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Is this Barbie world actually fantastic? Marketers question whether the movie marketing is oversaturated

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Ahead of the release of the Warner Bros. Barbie film on July 21, marketers for brands like Bloomingdales and Gap, among others, have used Barbie’s legacy intellectual property as a marketing tool to generate buzz not only for the movie but for their various products. As a result, “Barbiecore” — that pink plastic hue that life has adopted recently — is everywhere from Burger King’s pink burger to Ruggable’s limited edition rug.

The abundance of marketing partnerships might feel like oversaturation to some but marketers believe the the various tie-in product launches and marketing campaigns will be a beneficial return of investment between the Mattel brand and its brand partners.

Even so, in light of the exuberant marketing efforts, some question how well this push will be able to boost movie and product partnership sales along with actual Barbie sales. Others wonder if Barbie is setting a new standard for how Hollywood IP movies establish their marketing partnerships or if Barbie is simply an anomaly.

“It does feel oversaturated in the sense that they’ve extended so much into every possible product you can think of,” said Sarah Engel, president of the advertising agency January Digital. “It’s on every shelf, it’s just everywhere.”

There is a belief among marketers and industry analysts that consumers will eventually become accustomed to oversaturated Hollywood IP marketing depending on the size of a brand like Mattel.

Barbie as a brand can be seen as safe to marketers as it can be nostalgic, said Sparks & Honey’s director of cultural strategy Dani Thibodeau, who pointed to Barbie partners such as Airbnb as a positive example since it creates a brand experience for people. Conversely, she noted Progressive Insurance and Lipton as examples that don’t otherwise have connection with the brand and its audience.

“Not every brand has a right to play in this space to the Barbie movie,” she said. “Not every brand’s cultural moment is [their] cultural moment.”

Likewise, Engel highlighted Mattel’s licensing and collaborations as a driver of marketers’ willingness to partner with the brand. It’s a unique attribute to Barbie that might be applicable to every movie. But brands have catered messaging to consumers who both love — and hate — Barbie.

“The marketing plan had to have every possible touchpoint and this was not going to be a situation where you’re thinking, ‘we’re just going to go about this the traditional way and we’re going to expect people to watch the trailer when we put it out’,” said Engel.

According to the data intelligence platform Snack Content, the number of mentions Barbie got on TikTok increased 191% from 80% on YouTube within the last year, and videos using the hashtag #Barbie have been viewed more than 9 billion times on TikTok. Throughout the first half of this year, TikTok, YouTube and Instagram Reels used the #Barbie hashtag 145% more than they did all of last year.

Aside from increased usage, the social media push has likely increased interest in the film. Based on UTA IQ’s Quarterly Report, which examined data, research, and digital strategy, two-thirds of Gen Zers and millennials who expressed interest in seeing Barbie in theaters said its memes were among the reasons.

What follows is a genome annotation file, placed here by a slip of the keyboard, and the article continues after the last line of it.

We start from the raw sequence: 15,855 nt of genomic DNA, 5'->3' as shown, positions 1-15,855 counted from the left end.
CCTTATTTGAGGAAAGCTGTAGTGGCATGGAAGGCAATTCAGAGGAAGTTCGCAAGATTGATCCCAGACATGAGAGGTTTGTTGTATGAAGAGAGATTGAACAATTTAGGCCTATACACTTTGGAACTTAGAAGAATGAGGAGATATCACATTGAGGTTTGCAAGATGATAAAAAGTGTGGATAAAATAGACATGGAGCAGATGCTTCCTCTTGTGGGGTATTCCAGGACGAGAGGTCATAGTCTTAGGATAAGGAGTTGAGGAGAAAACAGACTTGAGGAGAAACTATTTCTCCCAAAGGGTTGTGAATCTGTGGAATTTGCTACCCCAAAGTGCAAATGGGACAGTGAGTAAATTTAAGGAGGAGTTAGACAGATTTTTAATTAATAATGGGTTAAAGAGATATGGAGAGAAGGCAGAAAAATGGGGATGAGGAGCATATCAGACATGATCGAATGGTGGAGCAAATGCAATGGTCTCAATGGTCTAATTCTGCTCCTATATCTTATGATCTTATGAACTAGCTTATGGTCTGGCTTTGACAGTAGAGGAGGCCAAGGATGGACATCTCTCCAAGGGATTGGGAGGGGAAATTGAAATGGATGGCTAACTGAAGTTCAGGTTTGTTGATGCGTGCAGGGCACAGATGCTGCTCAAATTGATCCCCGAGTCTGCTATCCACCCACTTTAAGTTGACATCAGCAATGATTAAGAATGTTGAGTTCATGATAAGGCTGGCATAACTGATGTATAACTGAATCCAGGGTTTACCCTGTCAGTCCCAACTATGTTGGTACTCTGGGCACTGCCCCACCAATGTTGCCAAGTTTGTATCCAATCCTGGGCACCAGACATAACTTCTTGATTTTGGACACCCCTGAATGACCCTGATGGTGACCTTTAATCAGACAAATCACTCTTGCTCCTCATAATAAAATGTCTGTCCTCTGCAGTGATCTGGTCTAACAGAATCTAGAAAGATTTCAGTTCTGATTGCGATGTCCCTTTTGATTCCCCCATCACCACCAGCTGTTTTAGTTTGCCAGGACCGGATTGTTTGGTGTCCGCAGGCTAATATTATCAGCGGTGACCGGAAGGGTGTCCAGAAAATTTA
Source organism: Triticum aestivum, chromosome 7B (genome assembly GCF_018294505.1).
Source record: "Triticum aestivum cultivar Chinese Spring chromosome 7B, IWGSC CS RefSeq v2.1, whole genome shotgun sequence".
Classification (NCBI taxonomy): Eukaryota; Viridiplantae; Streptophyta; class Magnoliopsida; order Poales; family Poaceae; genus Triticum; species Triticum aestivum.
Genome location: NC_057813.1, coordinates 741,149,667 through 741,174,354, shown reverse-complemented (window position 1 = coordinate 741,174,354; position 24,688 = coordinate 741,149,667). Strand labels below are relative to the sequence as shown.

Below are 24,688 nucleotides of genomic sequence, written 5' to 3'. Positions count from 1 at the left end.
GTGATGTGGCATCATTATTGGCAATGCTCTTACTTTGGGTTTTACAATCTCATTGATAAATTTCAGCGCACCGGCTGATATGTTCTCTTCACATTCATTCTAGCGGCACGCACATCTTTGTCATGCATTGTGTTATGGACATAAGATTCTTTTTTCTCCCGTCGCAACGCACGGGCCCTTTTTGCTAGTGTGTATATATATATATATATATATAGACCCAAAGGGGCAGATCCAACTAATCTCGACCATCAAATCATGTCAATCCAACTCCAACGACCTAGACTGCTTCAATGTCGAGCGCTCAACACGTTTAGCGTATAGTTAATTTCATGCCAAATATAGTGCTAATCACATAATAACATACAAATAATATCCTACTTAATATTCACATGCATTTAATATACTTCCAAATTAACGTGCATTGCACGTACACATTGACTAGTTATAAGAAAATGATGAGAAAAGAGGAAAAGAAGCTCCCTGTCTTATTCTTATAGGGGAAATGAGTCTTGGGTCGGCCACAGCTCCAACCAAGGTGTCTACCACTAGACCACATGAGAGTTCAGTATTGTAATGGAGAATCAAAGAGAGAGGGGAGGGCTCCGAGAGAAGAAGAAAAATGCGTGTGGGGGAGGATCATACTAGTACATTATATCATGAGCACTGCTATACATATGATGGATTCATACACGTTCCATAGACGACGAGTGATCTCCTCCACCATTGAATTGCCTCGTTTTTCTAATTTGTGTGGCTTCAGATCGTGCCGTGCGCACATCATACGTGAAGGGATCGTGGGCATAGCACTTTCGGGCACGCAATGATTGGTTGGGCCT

Engel also said influencer partnerships are a valuable strategy for content marketing as consumers have watched a movie due to a post by an influencer and or digital creator. One example she cited was fashion influencer Alix Earle (5.5 million followers) as she posted her content on the day of the world premiere in Los Angeles, which now has over 2.5 million viewers.

As marketers noted, when other legacy intellectual properties had films released earlier this year, such as Super Mario Bros, Nike, and Hot Cheetos, a marketing push was done but not to the degree of Barbie. The other brands may not been able to do so beyond a normal push because those brands may be more selective about which partners it collaborates with and licenses out to. Influencer marketing platform Grin’s vice president of marketing, Ali Fazal, said Nintendo missed the mark by not attempting to do the same, but it may be risky since brands want a return on investment and not all brands are willing to risk joining a trend or influencer campaign that could damage its image.

“There is this degree of extreme control that they want to have over the brand and in the current climate, it’s just not effective,” said Ali of Nintendo. “The way that people consume media is so dispersed and diffused now that keeping really strong control over your brand image and your brand legacy just makes it really hard for enough people to hear about your work.”

According to Eunice Shin, head of practices at Prophet, leveraging a brand’s intellectual property may pose a risk, and she thinks the over-saturation of Barbie’s marketing campaign is going to cause a major change in the marketing industry, depending on whether studios are willing to take it. She believes brands will start looking at this and will want to do their own version of the mega marketing push based on the box office results and social media impressions for Barbie.

“They’re picking these different areas because they realize, ‘hey, if we’re here, we’re reaching audiences with these unique brand collaborations and we’re going to be able to reach the masses’,” she said. “They’re reaching the masses and that’s the way to do it in today’s world.”

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